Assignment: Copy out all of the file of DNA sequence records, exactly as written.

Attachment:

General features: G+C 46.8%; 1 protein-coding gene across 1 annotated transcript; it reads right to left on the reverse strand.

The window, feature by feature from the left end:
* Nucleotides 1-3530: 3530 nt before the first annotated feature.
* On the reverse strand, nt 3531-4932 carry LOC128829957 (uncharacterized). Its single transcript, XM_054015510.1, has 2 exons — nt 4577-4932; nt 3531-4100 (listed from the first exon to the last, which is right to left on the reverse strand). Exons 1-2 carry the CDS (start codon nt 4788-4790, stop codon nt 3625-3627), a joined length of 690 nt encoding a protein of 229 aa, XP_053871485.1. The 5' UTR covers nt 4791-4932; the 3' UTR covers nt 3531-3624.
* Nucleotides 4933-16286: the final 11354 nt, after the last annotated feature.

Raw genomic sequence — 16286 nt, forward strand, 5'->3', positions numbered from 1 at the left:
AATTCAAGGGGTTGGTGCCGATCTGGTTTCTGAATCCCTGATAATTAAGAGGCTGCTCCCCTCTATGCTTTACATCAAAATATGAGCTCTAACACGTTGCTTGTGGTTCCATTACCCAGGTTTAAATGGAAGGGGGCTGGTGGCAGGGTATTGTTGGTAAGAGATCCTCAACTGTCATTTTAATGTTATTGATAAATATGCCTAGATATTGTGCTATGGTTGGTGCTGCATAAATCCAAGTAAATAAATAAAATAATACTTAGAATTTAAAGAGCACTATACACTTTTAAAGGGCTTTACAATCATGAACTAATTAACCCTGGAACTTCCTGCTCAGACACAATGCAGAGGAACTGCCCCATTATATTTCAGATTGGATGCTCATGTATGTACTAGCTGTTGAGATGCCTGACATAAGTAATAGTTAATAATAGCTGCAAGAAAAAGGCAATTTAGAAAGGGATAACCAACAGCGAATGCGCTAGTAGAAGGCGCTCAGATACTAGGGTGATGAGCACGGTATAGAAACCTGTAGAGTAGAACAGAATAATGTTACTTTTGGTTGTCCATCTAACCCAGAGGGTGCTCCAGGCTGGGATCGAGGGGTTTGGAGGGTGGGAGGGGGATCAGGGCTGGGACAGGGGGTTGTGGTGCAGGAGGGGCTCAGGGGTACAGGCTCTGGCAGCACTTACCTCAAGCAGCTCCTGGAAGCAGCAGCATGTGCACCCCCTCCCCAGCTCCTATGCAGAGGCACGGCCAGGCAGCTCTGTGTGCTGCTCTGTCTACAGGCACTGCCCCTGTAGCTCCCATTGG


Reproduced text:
General features: G+C 46.8%; 1 protein-coding gene across 1 annotated transcript; it reads right to left on the reverse strand.

The window, feature by feature from the left end:
* Nucleotides 1-3530: 3530 nt before the first annotated feature.
* On the reverse strand, nt 3531-4932 carry LOC128829957 (uncharacterized). Its single transcript, XM_054015510.1, has 2 exons — nt 4577-4932; nt 3531-4100 (listed from the first exon to the last, which is right to left on the reverse strand). Exons 1-2 carry the CDS (start codon nt 4788-4790, stop codon nt 3625-3627), a joined length of 690 nt encoding a protein of 229 aa, XP_053871485.1. The 5' UTR covers nt 4791-4932; the 3' UTR covers nt 3531-3624.
* Nucleotides 4933-16286: the final 11354 nt, after the last annotated feature.

Raw genomic sequence — 16286 nt, forward strand, 5'->3', positions numbered from 1 at the left:
AATTCAAGGGGTTGGTGCCGATCTGGTTTCTGAATCCCTGATAATTAAGAGGCTGCTCCCCTCTATGCTTTACATCAAAATATGAGCTCTAACACGTTGCTTGTGGTTCCATTACCCAGGTTTAAATGGAAGGGGGCTGGTGGCAGGGTATTGTTGGTAAGAGATCCTCAACTGTCATTTTAATGTTATTGATAAATATGCCTAGATATTGTGCTATGGTTGGTGCTGCATAAATCCAAGTAAATAAATAAAATAATACTTAGAATTTAAAGAGCACTATACACTTTTAAAGGGCTTTACAATCATGAACTAATTAACCCTGGAACTTCCTGCTCAGACACAATGCAGAGGAACTGCCCCATTATATTTCAGATTGGATGCTCATGTATGTACTAGCTGTTGAGATGCCTGACATAAGTAATAGTTAATAATAGCTGCAAGAAAAAGGCAATTTAGAAAGGGATAACCAACAGCGAATGCGCTAGTAGAAGGCGCTCAGATACTAGGGTGATGAGCACGGTATAGAAACCTGTAGAGTAGAACAGAATAATGTTACTTTTGGTTGTCCATCTAACCCAGAGGGTGCTCCAGGCTGGGATCGAGGGGTTTGGAGGGTGGGAGGGGGATCAGGGCTGGGACAGGGGGTTGTGGTGCAGGAGGGGCTCAGGGGTACAGGCTCTGGCAGCACTTACCTCAAGCAGCTCCTGGAAGCAGCAGCATGTGCACCCCCTCCCCAGCTCCTATGCAGAGGCACGGCCAGGCAGCTCTGTGTGCTGCTCTGTCTACAGGCACTGCCCCTGTAGCTCCCATTGG